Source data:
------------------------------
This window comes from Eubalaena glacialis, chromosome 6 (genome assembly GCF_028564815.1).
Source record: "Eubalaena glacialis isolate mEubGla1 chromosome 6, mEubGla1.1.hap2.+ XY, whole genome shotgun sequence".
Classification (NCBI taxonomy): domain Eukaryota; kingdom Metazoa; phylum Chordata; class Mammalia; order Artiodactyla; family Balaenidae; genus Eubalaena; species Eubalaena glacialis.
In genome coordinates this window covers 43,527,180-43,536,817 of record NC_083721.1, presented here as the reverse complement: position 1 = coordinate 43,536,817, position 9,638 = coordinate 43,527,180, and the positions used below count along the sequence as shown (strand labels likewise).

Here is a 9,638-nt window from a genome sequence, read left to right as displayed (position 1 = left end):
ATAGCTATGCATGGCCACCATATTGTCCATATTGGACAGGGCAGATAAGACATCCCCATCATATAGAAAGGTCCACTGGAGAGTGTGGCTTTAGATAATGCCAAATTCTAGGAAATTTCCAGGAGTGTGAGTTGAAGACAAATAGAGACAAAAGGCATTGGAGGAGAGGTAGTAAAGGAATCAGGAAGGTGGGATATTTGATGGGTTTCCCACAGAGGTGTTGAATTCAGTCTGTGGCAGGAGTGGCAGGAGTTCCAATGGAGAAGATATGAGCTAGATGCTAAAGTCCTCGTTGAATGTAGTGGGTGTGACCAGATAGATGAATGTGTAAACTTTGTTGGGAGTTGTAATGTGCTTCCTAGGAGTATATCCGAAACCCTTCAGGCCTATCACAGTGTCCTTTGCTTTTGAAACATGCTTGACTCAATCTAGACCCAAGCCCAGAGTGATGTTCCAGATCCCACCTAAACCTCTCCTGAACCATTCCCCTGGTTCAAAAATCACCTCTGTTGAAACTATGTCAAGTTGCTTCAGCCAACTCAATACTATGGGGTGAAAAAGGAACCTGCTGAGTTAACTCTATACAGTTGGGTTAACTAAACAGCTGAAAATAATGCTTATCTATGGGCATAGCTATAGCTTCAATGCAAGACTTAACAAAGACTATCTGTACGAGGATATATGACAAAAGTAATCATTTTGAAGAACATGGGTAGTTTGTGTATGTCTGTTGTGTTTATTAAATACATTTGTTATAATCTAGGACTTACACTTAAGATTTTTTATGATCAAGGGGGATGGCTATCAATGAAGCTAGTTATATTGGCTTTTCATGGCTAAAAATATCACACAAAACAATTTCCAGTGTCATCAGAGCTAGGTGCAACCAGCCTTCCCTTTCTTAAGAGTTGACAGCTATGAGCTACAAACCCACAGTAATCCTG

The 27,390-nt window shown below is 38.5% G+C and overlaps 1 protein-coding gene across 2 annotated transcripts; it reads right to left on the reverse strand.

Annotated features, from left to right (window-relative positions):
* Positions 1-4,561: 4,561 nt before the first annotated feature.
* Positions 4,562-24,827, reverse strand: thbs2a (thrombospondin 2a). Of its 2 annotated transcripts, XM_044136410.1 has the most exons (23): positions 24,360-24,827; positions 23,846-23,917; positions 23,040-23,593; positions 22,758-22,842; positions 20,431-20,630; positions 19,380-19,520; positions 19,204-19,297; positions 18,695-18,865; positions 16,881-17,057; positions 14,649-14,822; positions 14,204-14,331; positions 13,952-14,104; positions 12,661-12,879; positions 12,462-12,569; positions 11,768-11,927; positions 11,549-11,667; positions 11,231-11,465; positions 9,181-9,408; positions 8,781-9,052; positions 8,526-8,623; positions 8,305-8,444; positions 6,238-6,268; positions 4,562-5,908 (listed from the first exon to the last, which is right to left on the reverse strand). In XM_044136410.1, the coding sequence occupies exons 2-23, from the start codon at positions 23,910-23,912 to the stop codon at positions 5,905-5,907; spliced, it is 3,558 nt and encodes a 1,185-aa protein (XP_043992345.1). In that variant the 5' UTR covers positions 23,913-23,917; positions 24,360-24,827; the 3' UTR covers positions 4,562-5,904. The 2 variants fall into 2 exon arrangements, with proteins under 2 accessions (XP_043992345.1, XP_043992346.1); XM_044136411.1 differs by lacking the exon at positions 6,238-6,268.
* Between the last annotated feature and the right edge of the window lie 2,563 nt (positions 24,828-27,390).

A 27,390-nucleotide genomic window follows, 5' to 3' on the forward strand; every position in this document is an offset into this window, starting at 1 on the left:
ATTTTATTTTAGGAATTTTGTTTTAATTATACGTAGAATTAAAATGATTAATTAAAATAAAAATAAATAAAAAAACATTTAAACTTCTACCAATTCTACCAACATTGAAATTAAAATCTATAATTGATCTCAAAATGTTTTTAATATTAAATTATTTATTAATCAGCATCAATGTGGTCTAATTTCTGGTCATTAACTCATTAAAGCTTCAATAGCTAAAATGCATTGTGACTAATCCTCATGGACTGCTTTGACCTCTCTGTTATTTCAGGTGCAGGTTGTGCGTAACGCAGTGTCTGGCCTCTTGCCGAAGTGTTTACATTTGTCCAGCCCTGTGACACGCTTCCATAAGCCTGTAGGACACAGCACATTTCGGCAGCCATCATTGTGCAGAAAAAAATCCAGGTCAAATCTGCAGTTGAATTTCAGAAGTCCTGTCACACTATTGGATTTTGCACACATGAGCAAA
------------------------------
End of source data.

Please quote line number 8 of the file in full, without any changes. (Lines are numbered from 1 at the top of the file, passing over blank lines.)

Annotated features, from left to right (window-relative positions):